The P word. Privatisation. You have whisper it if you’re anywhere near a hospital because the loathing that will be dumped upon you should you mention it as a viable solution will be lethal in its ferocity.

If I told you that the NHS was only public at the point of care but that really the driving machine is a hybrid of public and private collaboration would you believe me?

I could list for you a range of privately contracted services:

  • IT in Primary Care
  • Courier Services for Blood Products
  • Catering Services
  • Deep Cleaning Services
  • Infection Control Services
  • Payroll Processing
  • Estates Management
  • Portering Services

These are just a few of the pivotal services in NHS trusts that are often contracted out and supplied (often successfully) by private groups. We have not even mentioned the range of private surgical centres embedded within NHS trusts shortening waiting lists that trusts cannot handle in which operations are performed more swiftly, more effectively and more cost-effectively.

Private sector institutions are not the angels saving the NHS and neither are they the death knell for free healthcare for all. Some have failed abysmally but the significant majority are silently providing the services we rely on to treat our patients effectively in a timely manner.

I am not advocating wholesale privatisation but I think vast swathes of the population need to recognise the real NHS. The NHS that is being propped up by the forces that so many seem to despise.

Profit incentive? It’s running the NHS already.

Agree, disagree,discuss? Tweet me @Saif_Abed

Dr Saif F Abed
Founding Partner
AbedGraham Healthcare Strategies Ltd

“Olympic sized effort, Olympic sized change?”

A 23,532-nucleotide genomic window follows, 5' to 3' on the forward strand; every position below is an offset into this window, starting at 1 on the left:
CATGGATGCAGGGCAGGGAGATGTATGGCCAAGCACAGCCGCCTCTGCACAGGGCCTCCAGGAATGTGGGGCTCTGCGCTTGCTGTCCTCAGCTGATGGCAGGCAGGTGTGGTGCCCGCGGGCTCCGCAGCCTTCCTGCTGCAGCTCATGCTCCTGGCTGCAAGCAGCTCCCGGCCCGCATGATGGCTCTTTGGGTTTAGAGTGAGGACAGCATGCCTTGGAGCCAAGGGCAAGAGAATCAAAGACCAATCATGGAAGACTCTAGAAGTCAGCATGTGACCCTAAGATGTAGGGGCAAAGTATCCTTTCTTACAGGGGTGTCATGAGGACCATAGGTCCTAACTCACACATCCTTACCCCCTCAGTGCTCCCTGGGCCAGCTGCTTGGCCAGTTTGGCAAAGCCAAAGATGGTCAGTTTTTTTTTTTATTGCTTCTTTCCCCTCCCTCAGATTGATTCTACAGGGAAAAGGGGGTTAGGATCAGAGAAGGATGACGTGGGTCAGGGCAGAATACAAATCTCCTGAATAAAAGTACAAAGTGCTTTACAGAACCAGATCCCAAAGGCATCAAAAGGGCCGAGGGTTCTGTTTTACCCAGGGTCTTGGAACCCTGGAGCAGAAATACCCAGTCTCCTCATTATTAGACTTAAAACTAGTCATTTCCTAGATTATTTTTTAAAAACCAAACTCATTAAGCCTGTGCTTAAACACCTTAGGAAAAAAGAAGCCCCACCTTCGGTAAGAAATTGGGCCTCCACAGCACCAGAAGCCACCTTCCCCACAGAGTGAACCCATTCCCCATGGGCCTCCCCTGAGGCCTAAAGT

It was inevitable that I’d make an Olympics themed blog after our magnificent opening ceremony. Living in London I’ve witnessed the politics, news headlines, procrastination, moaning and then later nostalgia, pride and euphoria associated with the world’s greatest event. One of the single most important issues associated with London 2012 is the issue of sustainability and long term change through investment in East London. From the aquatics centre to the Olympic stadium they have all been earmarked for long term use.

But here’s the thing.

Can investment alone lead to sustainable long term change?

A news segment on the BBC interviewing Stratford locals was rather poignant as a rather annoyed market seller exclaimed,

“How many of us will be at the Opening Ceremony? Not many I’ll tell you that!”

Personally, I believe the investment will be worthwhile, but what’s been created is an unprecedented set of resources for East London. However, the key to the legacy they create will only be achieved through effective management. London 2012 must align its objectives with the slew of private investors who will wish to take over the facilities in due course. Moreover, a sustained trickle of investment in local, grass-roots clubs and societies must occur and an open dialogue maintained with local leaders.